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One Day: A COVID-19 Story

| This is the 525th story of Our Life Logs |


I have hope that one day, my dreams will come true. But until then, I will continue to dream.

Let’s start at the beginning. I was born in the slums of Lahore in the 1980s. My father could hardly provide three meals a day for my elderly mother, three sisters, and me. He was very old, diabetic, and often sick, but in his mind, women couldn’t help in providing for the family. As the eldest and most passionate daughter, I wanted so badly to help my father, but he never let me. Societal standards had him under a spell. It’s not that he didn’t love us. It was just how Pakistani society felt about women. They let him believe that women can never be like men.

To make money, we used to sell milk from the cow we owned in our village of Sargodha. We asked for 15 rupees per litre. Sadly, not many people bought it because nearly everyone was just as poor as us. With my father’s diabetic state, he had a hard time expanding the business, as he couldn’t work much to begin with. Our family couldn’t afford school, but we longed to go. We used to stand outside the school in the mornings and watch the students pile in the front doors. I used to imagine what it must be like for them—what it would never be like for me.

My father was ridden with guilt that his family would have to sleep with rumbling stomachs and being sick often on top of that depressed him. Still, he would spend time with us on Sundays and give us all the love he could. Understanding our situation, we never complained and were as content as we could be in our little world.

I used to stare at my father in wonder. His eyes said so many things—things only a father could feel and say. What it must be like to have a child!

When I turned 18, my parents arranged for me to marry my cousin Usman. It was an arrangement I welcomed because I liked Usman and I wanted to start a family. Secondly, Usman didn’t ask for a dowry. While my husband wasn’t very rich, he had a steady job as a driver, and I knew we would be happy together. I saw how beautiful our life could be.

Often in life, we plan beyond our reality. We set in stone the dreams that only exist in our minds. The plan was to start a family, have a stable life and income, and give our kids as good a life as we could. While we were okay financially, there was one problem. Children never came. Each year, I hoped for a chance to give Usman a child, but I kept letting us both down. I had thought maybe I was having trouble because I was young. Not conceiving was not possible, so I did not give it thought. I told myself that I was destined to have a child at some point. In reality, I suffered three miscarriages, the first happening when I was only 20, and the other two following in the next four years. Eighteen years of our marriage passed, and I had no children. Every time we tried, only disappointment came our way.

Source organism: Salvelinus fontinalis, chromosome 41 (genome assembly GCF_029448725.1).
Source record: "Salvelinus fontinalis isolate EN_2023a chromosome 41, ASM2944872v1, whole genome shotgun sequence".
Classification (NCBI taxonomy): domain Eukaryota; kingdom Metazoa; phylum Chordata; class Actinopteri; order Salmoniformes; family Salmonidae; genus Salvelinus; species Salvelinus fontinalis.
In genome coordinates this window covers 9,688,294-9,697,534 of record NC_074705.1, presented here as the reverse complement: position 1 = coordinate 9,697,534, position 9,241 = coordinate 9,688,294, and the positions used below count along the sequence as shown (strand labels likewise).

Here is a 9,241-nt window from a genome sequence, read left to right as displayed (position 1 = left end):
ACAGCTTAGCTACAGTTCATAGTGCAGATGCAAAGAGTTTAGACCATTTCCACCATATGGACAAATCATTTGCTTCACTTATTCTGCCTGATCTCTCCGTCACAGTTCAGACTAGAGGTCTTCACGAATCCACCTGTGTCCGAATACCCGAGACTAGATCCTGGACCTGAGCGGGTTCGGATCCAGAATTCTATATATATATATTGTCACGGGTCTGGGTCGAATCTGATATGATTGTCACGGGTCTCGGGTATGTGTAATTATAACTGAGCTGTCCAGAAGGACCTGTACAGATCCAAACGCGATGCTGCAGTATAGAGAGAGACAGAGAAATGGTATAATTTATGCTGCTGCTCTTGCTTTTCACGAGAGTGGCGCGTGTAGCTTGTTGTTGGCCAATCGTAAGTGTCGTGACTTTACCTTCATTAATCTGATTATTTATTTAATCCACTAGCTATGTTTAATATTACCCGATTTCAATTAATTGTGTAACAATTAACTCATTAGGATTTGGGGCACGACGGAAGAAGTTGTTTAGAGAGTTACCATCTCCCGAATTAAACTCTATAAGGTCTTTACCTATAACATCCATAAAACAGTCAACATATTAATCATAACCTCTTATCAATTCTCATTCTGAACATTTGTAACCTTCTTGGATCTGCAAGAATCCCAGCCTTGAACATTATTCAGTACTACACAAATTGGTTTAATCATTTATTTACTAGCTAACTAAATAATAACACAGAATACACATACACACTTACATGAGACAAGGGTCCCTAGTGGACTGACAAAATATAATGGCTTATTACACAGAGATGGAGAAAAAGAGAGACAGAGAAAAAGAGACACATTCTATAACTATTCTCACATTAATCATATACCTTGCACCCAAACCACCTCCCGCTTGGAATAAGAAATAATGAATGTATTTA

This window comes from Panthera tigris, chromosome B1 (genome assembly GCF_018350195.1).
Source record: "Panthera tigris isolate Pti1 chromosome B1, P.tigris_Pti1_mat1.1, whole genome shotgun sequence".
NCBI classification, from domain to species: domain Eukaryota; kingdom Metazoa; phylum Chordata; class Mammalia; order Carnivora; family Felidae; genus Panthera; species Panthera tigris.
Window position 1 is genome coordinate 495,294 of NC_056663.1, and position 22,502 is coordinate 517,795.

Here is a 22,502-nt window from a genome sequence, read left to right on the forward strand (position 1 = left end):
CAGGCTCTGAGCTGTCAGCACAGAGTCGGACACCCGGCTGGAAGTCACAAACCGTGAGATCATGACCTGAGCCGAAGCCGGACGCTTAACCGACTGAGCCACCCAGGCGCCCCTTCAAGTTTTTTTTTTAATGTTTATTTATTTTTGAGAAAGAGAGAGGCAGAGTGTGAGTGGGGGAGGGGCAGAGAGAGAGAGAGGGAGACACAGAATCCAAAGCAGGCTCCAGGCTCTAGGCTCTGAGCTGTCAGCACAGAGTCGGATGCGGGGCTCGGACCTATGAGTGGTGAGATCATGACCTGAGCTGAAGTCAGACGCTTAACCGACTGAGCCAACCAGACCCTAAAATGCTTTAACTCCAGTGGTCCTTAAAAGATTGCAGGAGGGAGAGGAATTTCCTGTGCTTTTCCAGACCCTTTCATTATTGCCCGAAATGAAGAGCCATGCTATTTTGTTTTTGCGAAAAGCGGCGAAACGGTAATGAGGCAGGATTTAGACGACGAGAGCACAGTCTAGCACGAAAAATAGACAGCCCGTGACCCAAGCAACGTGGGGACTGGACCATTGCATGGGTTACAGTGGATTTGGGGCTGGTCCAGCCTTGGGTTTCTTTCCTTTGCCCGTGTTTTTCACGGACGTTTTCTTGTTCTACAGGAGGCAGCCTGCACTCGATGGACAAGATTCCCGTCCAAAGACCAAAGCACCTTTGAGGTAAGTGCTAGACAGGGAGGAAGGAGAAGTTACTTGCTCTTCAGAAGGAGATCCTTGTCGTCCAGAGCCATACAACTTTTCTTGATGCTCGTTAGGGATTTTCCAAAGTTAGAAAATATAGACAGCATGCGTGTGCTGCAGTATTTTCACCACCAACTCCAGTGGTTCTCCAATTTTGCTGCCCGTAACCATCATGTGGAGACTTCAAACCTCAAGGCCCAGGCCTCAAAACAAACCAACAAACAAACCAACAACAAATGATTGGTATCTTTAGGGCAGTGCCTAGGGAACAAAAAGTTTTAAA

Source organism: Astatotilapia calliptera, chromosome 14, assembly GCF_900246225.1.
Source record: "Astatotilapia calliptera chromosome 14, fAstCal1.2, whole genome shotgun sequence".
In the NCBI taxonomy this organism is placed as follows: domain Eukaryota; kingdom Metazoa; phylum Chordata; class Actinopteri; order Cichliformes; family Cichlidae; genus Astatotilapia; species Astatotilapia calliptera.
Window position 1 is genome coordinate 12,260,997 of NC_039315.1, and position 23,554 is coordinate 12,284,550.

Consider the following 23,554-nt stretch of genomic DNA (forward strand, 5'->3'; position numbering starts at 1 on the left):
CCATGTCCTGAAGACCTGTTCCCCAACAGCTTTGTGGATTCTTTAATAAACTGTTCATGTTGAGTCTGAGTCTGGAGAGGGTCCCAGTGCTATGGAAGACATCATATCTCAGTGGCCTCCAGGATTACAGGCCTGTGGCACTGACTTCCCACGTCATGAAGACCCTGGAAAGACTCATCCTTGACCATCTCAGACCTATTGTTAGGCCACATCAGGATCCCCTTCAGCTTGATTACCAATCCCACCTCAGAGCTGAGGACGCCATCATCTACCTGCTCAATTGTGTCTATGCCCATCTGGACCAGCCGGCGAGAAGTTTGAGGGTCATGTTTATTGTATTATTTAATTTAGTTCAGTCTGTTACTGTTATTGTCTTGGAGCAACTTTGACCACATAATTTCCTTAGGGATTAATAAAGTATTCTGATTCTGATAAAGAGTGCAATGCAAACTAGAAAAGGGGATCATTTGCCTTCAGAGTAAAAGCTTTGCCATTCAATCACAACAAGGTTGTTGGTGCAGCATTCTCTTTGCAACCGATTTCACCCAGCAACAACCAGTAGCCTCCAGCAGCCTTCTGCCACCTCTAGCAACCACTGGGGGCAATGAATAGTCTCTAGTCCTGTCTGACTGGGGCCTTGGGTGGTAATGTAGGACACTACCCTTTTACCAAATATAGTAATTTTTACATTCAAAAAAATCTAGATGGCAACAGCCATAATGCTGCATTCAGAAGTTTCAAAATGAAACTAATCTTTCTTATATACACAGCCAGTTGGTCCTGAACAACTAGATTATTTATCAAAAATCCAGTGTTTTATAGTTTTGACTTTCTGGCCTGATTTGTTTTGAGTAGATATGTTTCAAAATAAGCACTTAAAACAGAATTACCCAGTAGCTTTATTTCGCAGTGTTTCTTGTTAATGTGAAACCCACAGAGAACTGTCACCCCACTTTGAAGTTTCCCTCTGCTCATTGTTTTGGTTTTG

I was shattered by what I deemed was my own failure. What pained me the most was the thought of Usman. He so badly wanted children, but I couldn’t give them to him. Still, he never complained or planned on a second marriage. Instead, he said he loved me, whether we had children or not. I couldn’t have been luckier. Despite his understandings, I really wanted to be a mother. And despite the doctors telling me my uterus was too weak to bear a child and survive, I desperately wanted to anyway.

In early 2020, the very year I am telling you this story, I got pregnant again. It was hard to feel excited when there was no promise I wouldn’t miscarry once again. Still, I hoped.

Then COVID-19 hit.

Coming from an area where many are illiterate, we had no idea what the virus truly was or how deadly it was. All we knew was that it was setting fire to our daily life. As a driver, social distancing can be hard to maintain, so Usman was fired from his job. Because Usman was always on the move, we slept wherever he worked. Now that he had no job, we had nowhere to go. On top of me trying to take care of myself because I couldn’t move much with my uterus issues, we had little income due to the pandemic.